I have met a few people who speak well in front of a camera. But let’s face it, the majority of us do not. So here are a few tips that will make the video process easier. Now before I get into too much, understand that I am speaking to business owner’s that may have a limited budget. However, these tips do apply no matter how much money you have for your advertising.
- Don’t use teleprompters. They require too much skill… and when not used properly, you or your subject will look silly.
- Use an interviewer.
In my experience, interviewers are the most efficient and effective way to do a presentation, especially when the subject is not comfortable on camera.
Three Things an Interviewer Can Do:
- They can offer support to the interviewee. The interviewee does not feel alone and they can look at the interviewer instead of the camera. Eye-to-camera lens often distracts the inexperienced presenting their information.
- An interviewer can draw good content out of the subject for a better presentation. Most business owners know the aspects surrounding their business. The problem is the cold start in front of a camera and the meandering that can occur when the subject steps away from his or her verbal message.
- An Interviewer can save time – both in editing and presentation. You will be amazed at how much time you can save with your video project when answering a few questions from an interviewer.
Shooting and Editing Tips:
If you, or your interviewer are not experts in front of a camera – shoot in small bites. What I mean is focus on one question and the response to that question. Shoot your first question/answer segment then do the same for the other segments of the interview.
A good editor can splice those segments together easily with creative transitions or b-roll over each transition. Either of these will make the video flow much better in the viewer’s eyes. Below is a video that explains B-Roll and contains some other useful tips that will help make your video presentations better.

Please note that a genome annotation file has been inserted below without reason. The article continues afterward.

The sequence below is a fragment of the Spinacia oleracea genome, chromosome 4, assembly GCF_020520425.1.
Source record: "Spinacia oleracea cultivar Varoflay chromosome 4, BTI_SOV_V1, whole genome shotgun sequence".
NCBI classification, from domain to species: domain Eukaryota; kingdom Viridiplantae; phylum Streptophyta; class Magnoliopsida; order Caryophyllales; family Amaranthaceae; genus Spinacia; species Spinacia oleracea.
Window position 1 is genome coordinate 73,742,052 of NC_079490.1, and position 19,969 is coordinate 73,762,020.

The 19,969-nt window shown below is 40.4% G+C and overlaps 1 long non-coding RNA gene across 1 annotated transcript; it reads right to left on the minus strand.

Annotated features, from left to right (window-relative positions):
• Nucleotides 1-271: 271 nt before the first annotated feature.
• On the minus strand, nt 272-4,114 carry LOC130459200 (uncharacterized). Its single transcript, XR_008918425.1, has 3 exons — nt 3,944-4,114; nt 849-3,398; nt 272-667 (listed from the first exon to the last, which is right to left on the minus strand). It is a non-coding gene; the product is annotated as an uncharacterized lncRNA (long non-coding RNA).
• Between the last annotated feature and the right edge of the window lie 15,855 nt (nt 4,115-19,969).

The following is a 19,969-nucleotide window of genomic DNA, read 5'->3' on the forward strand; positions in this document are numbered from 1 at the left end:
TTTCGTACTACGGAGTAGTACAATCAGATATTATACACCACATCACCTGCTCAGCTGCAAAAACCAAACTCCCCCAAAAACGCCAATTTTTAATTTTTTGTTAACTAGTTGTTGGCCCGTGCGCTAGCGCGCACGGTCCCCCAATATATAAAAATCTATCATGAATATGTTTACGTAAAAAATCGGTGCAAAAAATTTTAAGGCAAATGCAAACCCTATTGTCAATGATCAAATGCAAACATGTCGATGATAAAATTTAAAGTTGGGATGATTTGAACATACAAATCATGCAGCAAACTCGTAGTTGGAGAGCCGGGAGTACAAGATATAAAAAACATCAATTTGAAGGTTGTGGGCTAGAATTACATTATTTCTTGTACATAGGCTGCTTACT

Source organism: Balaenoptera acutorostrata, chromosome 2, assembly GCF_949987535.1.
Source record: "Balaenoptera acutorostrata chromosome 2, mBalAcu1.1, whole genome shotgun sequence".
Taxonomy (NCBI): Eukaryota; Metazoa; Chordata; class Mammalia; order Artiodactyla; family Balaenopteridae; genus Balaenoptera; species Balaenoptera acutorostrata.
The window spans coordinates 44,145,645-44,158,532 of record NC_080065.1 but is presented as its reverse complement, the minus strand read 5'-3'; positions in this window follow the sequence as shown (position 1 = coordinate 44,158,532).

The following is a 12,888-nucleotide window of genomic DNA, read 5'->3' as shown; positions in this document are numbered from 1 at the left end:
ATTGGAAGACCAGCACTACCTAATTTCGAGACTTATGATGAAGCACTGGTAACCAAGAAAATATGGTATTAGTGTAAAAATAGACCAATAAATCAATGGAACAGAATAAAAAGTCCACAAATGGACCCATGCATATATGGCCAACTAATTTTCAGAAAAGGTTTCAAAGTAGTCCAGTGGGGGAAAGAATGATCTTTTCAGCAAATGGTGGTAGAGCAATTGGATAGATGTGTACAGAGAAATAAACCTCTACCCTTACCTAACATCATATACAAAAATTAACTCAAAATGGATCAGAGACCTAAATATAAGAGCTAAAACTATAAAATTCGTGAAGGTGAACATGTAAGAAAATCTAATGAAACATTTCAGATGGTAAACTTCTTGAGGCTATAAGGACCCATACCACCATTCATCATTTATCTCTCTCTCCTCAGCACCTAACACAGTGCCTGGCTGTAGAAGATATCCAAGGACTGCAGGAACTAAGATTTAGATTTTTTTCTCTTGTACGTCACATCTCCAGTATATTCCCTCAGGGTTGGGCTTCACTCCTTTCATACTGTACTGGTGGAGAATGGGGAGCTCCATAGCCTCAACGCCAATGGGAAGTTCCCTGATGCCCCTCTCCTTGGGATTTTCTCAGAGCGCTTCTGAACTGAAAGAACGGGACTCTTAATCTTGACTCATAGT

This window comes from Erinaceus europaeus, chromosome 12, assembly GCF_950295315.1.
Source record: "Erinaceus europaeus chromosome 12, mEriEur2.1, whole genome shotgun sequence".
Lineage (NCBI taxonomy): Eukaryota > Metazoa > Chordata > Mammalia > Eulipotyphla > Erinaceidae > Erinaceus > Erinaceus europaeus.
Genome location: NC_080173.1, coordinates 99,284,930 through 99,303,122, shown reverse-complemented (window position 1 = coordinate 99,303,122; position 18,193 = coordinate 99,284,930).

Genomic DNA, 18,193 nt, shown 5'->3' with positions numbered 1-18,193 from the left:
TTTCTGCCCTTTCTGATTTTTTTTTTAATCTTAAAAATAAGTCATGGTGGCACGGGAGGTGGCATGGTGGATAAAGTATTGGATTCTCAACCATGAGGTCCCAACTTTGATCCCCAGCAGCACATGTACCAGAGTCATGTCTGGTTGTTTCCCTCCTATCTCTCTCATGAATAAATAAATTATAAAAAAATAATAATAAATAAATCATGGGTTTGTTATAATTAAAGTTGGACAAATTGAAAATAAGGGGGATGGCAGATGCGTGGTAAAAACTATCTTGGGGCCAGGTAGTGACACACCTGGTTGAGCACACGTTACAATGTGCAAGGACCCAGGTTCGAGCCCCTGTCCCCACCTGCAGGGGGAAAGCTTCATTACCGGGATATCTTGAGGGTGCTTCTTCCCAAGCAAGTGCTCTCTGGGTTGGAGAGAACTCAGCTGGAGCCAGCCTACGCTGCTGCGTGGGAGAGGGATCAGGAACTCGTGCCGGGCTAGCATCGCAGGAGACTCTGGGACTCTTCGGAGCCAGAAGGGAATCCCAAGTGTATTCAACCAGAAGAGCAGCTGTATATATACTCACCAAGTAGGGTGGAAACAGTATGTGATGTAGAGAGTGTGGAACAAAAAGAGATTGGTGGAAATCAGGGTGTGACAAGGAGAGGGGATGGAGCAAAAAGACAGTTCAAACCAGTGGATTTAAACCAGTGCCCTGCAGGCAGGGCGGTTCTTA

This goes without saying in any presentation. Talk over the important items you want your interviewer to draw out of you before hitting record. Try to keep your video short, but hit on the most important items pertaining to your subject matter.
Leading and Feeding:
Give content that’s informative! Give the viewer information that will lead them to possibly take further action. If you have some interesting and compelling reasons for using your services, have the interviewer question you on these. End your video with: I can be reached… or For more information… Thank you for watching… etc.
A couple of general, first time, interview questions I like:
- Tell us about what you do?
- What areas do you serve?
- What would you say to prospective customers about your business?
- What separates you from the competition?
Sound Matters in a Video:
More often than not, I have shot video of interviews in noisy locations. This is always a challenge. One of the worst things you can have with your presentation is bad sound. Poor audio can reduce the interest of viewers more than poor quality video.
You will need the right mic and a voice recorder. When I do interviews in noisy climates, I use my Sure SM58s and a voice recorder – the combination works very well as you will see in my sample below. None of these items are terribly expensive, but if you’re going to shoot video, do it right… get the most out of your time and presentation.
Above is an on-the-fly interview (No rehearsal – 1 take) I did at the Home and Garden Show in Cleveland, Ohio. I used my Samsung Grand Prime smartphone in selfie mode, a voice recorder and two SM58s. I can tell you for a fact that crowd noise was incredible, but these microphones did their job well as you can hear from the video.
Hopefully these tips will help you with your business presentation video. If you need coaching or help with your next video, please fill out the contact form on this page and I will be happy to get back to you. I’ll have more on video tips. See my other post for DIY Video Presentations.